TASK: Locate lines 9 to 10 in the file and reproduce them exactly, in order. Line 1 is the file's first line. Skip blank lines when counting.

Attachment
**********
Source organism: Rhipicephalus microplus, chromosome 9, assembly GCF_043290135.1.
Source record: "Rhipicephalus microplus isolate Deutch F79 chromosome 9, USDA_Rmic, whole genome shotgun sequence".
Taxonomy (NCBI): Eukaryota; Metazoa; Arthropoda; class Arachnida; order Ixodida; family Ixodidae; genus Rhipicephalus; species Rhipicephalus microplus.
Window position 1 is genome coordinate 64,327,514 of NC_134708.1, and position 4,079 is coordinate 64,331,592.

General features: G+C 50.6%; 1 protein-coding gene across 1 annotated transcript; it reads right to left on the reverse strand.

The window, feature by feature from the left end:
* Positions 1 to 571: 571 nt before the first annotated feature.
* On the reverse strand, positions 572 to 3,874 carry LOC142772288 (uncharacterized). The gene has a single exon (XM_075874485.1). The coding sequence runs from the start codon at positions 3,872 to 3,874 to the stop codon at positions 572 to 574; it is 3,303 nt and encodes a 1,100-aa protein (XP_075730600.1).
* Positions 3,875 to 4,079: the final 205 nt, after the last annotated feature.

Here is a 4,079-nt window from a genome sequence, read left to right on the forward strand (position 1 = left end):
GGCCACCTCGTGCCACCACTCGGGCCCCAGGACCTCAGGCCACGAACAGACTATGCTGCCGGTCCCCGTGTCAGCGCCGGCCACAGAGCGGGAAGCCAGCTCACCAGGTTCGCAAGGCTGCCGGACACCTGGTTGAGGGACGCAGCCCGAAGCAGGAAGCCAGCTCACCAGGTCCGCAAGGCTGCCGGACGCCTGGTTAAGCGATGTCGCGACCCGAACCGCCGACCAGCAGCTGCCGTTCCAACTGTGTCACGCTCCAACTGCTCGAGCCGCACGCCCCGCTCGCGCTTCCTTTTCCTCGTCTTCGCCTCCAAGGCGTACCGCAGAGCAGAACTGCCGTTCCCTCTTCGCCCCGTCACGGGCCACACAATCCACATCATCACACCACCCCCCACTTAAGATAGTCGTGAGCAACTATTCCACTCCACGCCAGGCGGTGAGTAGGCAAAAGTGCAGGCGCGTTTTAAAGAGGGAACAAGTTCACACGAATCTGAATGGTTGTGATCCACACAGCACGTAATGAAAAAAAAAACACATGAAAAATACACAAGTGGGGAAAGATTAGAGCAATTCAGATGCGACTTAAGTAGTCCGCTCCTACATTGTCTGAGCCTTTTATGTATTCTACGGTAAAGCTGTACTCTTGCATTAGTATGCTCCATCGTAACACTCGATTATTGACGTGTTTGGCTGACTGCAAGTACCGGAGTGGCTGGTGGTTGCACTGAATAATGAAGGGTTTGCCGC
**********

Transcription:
* Positions 3,875 to 4,079: the final 205 nt, after the last annotated feature.

Here is a 4,079-nt window from a genome sequence, read left to right on the forward strand (position 1 = left end):